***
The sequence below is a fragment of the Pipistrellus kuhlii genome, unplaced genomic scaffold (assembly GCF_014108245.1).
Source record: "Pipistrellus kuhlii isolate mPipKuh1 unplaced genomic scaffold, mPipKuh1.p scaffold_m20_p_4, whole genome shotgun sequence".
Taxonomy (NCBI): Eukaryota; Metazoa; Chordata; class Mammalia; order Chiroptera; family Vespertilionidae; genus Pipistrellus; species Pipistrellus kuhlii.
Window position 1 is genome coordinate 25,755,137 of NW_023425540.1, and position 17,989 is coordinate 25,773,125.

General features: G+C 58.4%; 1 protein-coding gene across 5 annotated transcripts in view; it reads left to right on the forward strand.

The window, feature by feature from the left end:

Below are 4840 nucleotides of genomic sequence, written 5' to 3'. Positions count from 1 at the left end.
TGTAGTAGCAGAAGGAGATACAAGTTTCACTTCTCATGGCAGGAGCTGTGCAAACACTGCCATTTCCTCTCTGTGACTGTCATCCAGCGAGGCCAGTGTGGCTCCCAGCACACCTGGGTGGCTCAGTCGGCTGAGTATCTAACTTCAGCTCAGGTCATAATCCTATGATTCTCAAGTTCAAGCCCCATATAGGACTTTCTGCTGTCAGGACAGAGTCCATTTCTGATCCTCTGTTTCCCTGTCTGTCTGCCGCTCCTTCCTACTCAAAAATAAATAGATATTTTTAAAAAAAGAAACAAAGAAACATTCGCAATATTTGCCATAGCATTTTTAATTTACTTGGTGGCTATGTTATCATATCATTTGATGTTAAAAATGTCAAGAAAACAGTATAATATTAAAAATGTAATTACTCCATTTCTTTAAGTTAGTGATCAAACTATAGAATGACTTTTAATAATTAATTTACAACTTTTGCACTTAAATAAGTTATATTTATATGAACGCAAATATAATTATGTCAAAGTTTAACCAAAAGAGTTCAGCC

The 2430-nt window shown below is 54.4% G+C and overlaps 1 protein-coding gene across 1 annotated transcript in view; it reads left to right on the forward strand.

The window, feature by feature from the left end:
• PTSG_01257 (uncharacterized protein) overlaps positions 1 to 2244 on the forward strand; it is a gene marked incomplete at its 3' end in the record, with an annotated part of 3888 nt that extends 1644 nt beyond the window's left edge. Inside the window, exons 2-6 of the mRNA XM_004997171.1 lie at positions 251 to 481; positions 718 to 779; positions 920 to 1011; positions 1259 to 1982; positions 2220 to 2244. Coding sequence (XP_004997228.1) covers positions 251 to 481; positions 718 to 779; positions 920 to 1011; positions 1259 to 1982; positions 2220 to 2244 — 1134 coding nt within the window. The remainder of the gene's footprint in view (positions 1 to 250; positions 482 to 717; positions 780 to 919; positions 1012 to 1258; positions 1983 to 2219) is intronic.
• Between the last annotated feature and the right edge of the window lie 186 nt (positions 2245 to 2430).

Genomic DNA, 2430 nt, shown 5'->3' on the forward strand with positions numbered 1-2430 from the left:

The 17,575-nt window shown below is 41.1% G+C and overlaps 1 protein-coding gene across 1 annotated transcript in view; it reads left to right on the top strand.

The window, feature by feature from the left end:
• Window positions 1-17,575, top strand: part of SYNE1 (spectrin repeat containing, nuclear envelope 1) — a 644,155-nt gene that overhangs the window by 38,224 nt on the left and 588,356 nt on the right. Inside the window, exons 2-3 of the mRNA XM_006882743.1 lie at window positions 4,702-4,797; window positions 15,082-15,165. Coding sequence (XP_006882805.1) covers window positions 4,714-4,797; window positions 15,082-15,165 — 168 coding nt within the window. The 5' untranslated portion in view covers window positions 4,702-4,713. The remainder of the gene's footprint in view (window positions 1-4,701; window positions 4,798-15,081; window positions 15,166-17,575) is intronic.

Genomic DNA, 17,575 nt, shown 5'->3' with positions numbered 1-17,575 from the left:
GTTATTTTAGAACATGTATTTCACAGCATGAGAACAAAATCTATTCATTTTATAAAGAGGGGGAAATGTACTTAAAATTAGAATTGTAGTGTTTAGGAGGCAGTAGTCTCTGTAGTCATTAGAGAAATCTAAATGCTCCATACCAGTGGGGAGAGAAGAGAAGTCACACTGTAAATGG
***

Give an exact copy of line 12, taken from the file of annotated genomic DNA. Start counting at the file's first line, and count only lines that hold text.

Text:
• Between the last annotated feature and the right edge of the window lie 186 nt (positions 2245 to 2430).